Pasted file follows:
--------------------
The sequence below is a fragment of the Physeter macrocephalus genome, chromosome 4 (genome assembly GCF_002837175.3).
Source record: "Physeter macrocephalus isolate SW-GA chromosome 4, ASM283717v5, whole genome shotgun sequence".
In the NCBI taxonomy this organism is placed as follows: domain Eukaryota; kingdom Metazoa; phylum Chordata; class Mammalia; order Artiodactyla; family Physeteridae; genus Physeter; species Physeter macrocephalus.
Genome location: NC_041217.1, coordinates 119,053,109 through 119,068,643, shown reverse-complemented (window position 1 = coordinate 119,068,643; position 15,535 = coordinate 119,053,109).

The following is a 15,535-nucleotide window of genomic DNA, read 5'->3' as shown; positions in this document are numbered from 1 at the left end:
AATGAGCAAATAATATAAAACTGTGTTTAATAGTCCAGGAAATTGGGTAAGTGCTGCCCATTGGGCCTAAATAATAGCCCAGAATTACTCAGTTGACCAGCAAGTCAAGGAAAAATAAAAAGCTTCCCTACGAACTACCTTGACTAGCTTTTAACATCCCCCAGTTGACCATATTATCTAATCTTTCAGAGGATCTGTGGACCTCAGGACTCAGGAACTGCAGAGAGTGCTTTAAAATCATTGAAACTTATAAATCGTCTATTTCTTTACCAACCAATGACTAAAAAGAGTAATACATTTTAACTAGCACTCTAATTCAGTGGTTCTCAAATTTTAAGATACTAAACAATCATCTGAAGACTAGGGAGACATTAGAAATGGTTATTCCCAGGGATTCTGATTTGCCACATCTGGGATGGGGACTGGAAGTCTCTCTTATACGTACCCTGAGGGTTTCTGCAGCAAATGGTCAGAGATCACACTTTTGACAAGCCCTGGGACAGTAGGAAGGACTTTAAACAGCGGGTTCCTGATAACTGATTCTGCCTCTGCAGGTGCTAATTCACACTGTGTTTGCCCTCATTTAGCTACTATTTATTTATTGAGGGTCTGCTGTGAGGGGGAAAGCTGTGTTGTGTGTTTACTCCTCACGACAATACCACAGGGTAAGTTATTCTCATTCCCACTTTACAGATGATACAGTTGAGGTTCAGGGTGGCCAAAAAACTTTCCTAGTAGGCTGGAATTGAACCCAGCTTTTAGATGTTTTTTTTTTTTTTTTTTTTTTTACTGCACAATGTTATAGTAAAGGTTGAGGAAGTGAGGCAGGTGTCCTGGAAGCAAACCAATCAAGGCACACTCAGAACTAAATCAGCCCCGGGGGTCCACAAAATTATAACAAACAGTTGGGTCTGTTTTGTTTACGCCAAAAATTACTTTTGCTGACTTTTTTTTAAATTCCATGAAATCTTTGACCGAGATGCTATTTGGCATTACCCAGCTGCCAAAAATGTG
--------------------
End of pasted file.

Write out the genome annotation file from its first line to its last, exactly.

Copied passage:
The sequence below is a fragment of the Physeter macrocephalus genome, chromosome 4 (genome assembly GCF_002837175.3).
Source record: "Physeter macrocephalus isolate SW-GA chromosome 4, ASM283717v5, whole genome shotgun sequence".
In the NCBI taxonomy this organism is placed as follows: domain Eukaryota; kingdom Metazoa; phylum Chordata; class Mammalia; order Artiodactyla; family Physeteridae; genus Physeter; species Physeter macrocephalus.
Genome location: NC_041217.1, coordinates 119,053,109 through 119,068,643, shown reverse-complemented (window position 1 = coordinate 119,068,643; position 15,535 = coordinate 119,053,109).

The following is a 15,535-nucleotide window of genomic DNA, read 5'->3' as shown; positions in this document are numbered from 1 at the left end:
AATGAGCAAATAATATAAAACTGTGTTTAATAGTCCAGGAAATTGGGTAAGTGCTGCCCATTGGGCCTAAATAATAGCCCAGAATTACTCAGTTGACCAGCAAGTCAAGGAAAAATAAAAAGCTTCCCTACGAACTACCTTGACTAGCTTTTAACATCCCCCAGTTGACCATATTATCTAATCTTTCAGAGGATCTGTGGACCTCAGGACTCAGGAACTGCAGAGAGTGCTTTAAAATCATTGAAACTTATAAATCGTCTATTTCTTTACCAACCAATGACTAAAAAGAGTAATACATTTTAACTAGCACTCTAATTCAGTGGTTCTCAAATTTTAAGATACTAAACAATCATCTGAAGACTAGGGAGACATTAGAAATGGTTATTCCCAGGGATTCTGATTTGCCACATCTGGGATGGGGACTGGAAGTCTCTCTTATACGTACCCTGAGGGTTTCTGCAGCAAATGGTCAGAGATCACACTTTTGACAAGCCCTGGGACAGTAGGAAGGACTTTAAACAGCGGGTTCCTGATAACTGATTCTGCCTCTGCAGGTGCTAATTCACACTGTGTTTGCCCTCATTTAGCTACTATTTATTTATTGAGGGTCTGCTGTGAGGGGGAAAGCTGTGTTGTGTGTTTACTCCTCACGACAATACCACAGGGTAAGTTATTCTCATTCCCACTTTACAGATGATACAGTTGAGGTTCAGGGTGGCCAAAAAACTTTCCTAGTAGGCTGGAATTGAACCCAGCTTTTAGATGTTTTTTTTTTTTTTTTTTTTTTTACTGCACAATGTTATAGTAAAGGTTGAGGAAGTGAGGCAGGTGTCCTGGAAGCAAACCAATCAAGGCACACTCAGAACTAAATCAGCCCCGGGGGTCCACAAAATTATAACAAACAGTTGGGTCTGTTTTGTTTACGCCAAAAATTACTTTTGCTGACTTTTTTTTAAATTCCATGAAATCTTTGACCGAGATGCTATTTGGCATTACCCAGCTGCCAAAAATGTG